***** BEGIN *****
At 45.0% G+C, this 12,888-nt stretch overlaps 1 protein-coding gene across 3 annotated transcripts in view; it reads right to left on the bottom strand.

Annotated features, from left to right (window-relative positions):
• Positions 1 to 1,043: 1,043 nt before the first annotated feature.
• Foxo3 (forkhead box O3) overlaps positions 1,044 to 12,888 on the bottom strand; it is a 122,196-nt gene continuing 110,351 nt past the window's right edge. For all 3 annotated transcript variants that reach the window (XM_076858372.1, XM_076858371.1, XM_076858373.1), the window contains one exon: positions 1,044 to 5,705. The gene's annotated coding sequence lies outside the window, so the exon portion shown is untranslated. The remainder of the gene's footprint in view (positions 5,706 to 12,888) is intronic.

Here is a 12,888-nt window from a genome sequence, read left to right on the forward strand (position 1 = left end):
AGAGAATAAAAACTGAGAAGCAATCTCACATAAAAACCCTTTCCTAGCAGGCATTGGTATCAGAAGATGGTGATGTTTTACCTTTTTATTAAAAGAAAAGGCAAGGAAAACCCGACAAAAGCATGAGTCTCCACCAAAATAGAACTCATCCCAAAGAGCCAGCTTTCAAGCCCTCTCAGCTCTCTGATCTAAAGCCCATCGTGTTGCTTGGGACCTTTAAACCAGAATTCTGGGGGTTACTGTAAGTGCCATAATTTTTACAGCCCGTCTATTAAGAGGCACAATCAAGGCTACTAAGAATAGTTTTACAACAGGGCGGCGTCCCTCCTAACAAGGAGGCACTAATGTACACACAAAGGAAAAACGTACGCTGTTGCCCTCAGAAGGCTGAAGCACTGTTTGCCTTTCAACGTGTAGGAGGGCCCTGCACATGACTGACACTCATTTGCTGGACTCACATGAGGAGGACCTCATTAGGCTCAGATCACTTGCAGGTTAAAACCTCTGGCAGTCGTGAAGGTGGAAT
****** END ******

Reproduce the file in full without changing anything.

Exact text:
At 45.0% G+C, this 12,888-nt stretch overlaps 1 protein-coding gene across 3 annotated transcripts in view; it reads right to left on the bottom strand.

Annotated features, from left to right (window-relative positions):
• Positions 1 to 1,043: 1,043 nt before the first annotated feature.
• Foxo3 (forkhead box O3) overlaps positions 1,044 to 12,888 on the bottom strand; it is a 122,196-nt gene continuing 110,351 nt past the window's right edge. For all 3 annotated transcript variants that reach the window (XM_076858372.1, XM_076858371.1, XM_076858373.1), the window contains one exon: positions 1,044 to 5,705. The gene's annotated coding sequence lies outside the window, so the exon portion shown is untranslated. The remainder of the gene's footprint in view (positions 5,706 to 12,888) is intronic.

Here is a 12,888-nt window from a genome sequence, read left to right on the forward strand (position 1 = left end):
AGAGAATAAAAACTGAGAAGCAATCTCACATAAAAACCCTTTCCTAGCAGGCATTGGTATCAGAAGATGGTGATGTTTTACCTTTTTATTAAAAGAAAAGGCAAGGAAAACCCGACAAAAGCATGAGTCTCCACCAAAATAGAACTCATCCCAAAGAGCCAGCTTTCAAGCCCTCTCAGCTCTCTGATCTAAAGCCCATCGTGTTGCTTGGGACCTTTAAACCAGAATTCTGGGGGTTACTGTAAGTGCCATAATTTTTACAGCCCGTCTATTAAGAGGCACAATCAAGGCTACTAAGAATAGTTTTACAACAGGGCGGCGTCCCTCCTAACAAGGAGGCACTAATGTACACACAAAGGAAAAACGTACGCTGTTGCCCTCAGAAGGCTGAAGCACTGTTTGCCTTTCAACGTGTAGGAGGGCCCTGCACATGACTGACACTCATTTGCTGGACTCACATGAGGAGGACCTCATTAGGCTCAGATCACTTGCAGGTTAAAACCTCTGGCAGTCGTGAAGGTGGAAT